“Glad to meet you; now can you please climb off me?”

 “I can’t,” she answered groggily.

 “What… why not?”

 “Because I threw my back out… I can’t move at all.”

 “Well, this is awkward… what do we do know?”

 “Considering our situation,” she answered, “we should probably introduce ourselves.”

 Twenty minutes later, after an ambulance arrived — and they managed to lift her off me — we had become good friends, and not to mention the obvious, she had left quite an impression on me. 

 From that day forward I made sure the treadmills on each side of me were unoccupied whenever I went to the gym. What I couldn’t prevent was having someone choose a treadmill next to me after I’d started on mine, so the unbelievable experience that occurred a week later was completely beyond my control.

I was on the treadmill, about ten minutes into my mile walk, when a young girl who looked to be about 15 years old hopped onto the next treadmill and within minutes was running furiously along side of me. And that’s when it happened – my old Brooklyn Italian macho reaction kicked in. Even though she was just a kid I couldn’t let myself be beaten by a girl – and a very young one at that – so I hit the speed button a couple of times until I was running faster than her.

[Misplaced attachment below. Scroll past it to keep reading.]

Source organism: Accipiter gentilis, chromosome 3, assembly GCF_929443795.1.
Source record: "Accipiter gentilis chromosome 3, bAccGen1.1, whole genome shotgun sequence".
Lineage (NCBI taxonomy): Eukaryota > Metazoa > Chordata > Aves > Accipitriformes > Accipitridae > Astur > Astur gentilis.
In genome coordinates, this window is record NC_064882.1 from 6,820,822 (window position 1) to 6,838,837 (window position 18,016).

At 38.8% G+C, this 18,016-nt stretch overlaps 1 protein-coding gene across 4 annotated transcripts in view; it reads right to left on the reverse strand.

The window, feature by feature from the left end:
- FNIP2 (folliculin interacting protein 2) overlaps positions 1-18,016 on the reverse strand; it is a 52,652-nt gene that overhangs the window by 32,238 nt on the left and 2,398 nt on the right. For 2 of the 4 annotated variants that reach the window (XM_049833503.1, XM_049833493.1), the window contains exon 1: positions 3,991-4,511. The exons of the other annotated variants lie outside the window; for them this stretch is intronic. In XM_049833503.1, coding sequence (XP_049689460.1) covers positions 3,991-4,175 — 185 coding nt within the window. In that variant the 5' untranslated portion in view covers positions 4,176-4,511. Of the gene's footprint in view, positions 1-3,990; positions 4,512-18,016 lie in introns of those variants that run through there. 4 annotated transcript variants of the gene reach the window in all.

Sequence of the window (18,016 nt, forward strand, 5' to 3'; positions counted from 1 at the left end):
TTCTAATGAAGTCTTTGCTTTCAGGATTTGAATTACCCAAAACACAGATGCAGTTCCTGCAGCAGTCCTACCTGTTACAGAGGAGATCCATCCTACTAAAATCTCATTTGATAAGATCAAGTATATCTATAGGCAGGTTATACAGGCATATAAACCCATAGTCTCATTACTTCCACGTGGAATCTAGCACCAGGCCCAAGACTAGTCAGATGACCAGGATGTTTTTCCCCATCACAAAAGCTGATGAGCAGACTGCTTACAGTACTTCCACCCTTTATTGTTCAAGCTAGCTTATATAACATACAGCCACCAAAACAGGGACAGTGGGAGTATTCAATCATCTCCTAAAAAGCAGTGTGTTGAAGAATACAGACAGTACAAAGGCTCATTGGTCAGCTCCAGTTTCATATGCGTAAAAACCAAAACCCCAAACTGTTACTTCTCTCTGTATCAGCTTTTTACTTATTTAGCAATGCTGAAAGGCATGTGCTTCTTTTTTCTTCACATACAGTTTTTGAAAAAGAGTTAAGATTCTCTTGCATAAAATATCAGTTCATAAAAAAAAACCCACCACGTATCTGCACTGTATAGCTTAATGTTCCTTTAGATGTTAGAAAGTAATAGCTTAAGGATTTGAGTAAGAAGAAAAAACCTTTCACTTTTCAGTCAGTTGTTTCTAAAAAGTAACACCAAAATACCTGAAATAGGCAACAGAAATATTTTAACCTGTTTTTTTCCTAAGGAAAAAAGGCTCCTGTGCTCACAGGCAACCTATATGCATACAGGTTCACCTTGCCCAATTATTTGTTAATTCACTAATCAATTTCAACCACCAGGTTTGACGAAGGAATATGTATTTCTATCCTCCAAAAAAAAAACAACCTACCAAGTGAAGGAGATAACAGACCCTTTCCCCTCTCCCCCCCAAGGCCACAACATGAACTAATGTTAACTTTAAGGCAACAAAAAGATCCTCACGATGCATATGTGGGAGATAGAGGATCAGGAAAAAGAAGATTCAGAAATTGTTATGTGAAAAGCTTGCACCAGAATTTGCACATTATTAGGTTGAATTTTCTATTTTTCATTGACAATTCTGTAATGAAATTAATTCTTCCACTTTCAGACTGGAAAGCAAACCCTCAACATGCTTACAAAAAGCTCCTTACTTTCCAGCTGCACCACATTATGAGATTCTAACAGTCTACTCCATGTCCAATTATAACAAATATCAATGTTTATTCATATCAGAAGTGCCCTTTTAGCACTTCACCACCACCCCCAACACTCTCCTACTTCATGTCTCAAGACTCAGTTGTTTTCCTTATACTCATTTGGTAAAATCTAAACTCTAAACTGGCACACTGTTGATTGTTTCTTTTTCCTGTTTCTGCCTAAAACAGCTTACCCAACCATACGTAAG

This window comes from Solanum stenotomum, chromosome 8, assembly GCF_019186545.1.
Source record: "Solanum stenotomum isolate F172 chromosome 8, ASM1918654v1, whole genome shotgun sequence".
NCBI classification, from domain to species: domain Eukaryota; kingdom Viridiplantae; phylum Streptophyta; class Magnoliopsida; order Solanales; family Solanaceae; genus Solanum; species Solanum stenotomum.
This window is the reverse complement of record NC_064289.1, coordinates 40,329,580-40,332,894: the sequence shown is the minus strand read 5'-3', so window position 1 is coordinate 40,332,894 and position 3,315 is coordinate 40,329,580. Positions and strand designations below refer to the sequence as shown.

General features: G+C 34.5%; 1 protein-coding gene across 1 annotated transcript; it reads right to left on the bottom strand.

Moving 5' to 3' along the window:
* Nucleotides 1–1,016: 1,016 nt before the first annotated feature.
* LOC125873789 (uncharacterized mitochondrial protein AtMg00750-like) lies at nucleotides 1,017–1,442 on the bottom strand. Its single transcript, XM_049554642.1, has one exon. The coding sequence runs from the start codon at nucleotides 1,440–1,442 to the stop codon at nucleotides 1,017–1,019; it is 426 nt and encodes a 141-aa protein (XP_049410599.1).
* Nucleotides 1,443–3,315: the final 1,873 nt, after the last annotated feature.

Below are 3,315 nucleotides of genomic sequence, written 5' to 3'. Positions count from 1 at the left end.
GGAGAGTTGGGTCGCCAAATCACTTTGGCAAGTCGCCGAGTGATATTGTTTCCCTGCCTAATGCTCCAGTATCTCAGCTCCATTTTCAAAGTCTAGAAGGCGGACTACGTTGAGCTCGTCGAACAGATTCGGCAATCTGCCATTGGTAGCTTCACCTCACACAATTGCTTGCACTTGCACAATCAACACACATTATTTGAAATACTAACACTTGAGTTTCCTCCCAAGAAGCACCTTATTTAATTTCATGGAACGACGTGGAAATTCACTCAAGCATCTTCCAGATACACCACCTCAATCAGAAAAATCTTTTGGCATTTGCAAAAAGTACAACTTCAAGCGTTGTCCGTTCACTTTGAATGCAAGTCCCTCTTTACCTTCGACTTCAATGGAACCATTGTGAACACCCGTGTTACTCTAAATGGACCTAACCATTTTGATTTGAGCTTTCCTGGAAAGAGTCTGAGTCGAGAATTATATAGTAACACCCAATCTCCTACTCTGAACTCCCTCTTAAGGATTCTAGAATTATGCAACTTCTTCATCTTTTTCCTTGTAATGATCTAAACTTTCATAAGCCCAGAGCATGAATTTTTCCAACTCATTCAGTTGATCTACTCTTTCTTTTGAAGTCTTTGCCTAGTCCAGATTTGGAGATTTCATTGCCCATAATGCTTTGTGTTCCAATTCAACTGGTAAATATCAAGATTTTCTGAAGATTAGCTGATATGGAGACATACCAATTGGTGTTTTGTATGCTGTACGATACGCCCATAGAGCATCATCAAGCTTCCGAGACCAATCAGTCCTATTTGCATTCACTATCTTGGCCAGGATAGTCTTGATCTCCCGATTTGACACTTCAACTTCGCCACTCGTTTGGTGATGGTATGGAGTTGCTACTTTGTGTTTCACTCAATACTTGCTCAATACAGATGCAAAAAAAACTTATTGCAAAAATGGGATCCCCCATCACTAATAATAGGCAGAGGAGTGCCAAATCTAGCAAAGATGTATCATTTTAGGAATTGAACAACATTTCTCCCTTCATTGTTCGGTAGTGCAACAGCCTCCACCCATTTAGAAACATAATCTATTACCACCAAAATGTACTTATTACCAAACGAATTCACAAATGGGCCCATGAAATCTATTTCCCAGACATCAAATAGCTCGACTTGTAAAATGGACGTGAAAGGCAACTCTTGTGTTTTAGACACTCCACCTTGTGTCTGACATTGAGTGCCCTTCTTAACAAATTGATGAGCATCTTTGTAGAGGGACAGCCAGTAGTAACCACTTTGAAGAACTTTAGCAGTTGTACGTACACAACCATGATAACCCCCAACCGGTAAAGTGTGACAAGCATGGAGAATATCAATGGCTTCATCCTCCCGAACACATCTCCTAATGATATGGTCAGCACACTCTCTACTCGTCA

She must have sensed what I was doing so she responded in kind… then so did I… then so did she… and soon with both our legs pumping like pistons, her ponytail bouncing like a wagging tongue, and my tongue wagging like a bouncing ponytail, we continued to try to best each other’s speed. This didn’t go unnoticed by the rest of the people in the gym, and within minutes a multitude of young and older women formed a circle around us, pumping their fists and chanting: